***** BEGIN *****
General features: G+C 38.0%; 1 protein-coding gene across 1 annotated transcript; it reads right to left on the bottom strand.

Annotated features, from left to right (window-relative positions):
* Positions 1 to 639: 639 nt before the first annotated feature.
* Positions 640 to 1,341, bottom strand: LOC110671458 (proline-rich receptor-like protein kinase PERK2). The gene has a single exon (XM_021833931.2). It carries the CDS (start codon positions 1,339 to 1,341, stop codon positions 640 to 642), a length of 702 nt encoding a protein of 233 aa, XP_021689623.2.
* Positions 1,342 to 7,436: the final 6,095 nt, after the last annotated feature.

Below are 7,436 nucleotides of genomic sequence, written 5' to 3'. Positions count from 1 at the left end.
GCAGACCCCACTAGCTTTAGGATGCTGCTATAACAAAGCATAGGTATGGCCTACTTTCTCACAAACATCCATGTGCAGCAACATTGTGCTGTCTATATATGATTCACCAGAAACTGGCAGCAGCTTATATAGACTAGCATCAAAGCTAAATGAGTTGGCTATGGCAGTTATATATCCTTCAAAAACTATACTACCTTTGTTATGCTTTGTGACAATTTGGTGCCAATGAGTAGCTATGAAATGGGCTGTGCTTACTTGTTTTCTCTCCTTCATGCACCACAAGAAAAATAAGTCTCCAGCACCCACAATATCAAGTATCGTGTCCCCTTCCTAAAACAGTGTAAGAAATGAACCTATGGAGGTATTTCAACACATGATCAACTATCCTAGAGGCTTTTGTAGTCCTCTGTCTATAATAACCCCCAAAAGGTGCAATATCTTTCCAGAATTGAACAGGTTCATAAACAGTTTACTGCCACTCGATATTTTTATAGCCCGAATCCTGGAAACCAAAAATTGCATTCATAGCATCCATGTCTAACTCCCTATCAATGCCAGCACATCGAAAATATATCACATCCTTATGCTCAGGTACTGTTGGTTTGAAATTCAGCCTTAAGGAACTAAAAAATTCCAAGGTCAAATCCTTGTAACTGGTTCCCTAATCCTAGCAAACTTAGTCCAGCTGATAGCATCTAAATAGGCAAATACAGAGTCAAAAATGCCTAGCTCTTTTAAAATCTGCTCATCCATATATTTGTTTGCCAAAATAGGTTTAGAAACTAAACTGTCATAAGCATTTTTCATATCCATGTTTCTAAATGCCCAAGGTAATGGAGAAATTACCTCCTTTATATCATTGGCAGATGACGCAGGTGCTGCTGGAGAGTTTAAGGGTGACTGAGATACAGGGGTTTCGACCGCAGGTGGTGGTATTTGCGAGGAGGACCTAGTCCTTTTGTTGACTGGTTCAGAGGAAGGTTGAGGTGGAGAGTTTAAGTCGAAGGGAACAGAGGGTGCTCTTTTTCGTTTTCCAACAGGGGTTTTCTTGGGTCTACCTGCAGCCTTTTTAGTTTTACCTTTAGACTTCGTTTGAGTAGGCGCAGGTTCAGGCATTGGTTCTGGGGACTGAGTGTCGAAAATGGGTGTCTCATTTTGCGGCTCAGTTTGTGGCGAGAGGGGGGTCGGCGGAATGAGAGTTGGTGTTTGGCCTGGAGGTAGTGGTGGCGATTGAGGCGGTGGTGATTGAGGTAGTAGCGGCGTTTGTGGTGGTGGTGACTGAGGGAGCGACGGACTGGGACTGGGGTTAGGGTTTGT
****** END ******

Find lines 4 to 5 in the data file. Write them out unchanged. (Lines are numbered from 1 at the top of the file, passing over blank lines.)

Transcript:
* Positions 640 to 1,341, bottom strand: LOC110671458 (proline-rich receptor-like protein kinase PERK2). The gene has a single exon (XM_021833931.2). It carries the CDS (start codon positions 1,339 to 1,341, stop codon positions 640 to 642), a length of 702 nt encoding a protein of 233 aa, XP_021689623.2.
* Positions 1,342 to 7,436: the final 6,095 nt, after the last annotated feature.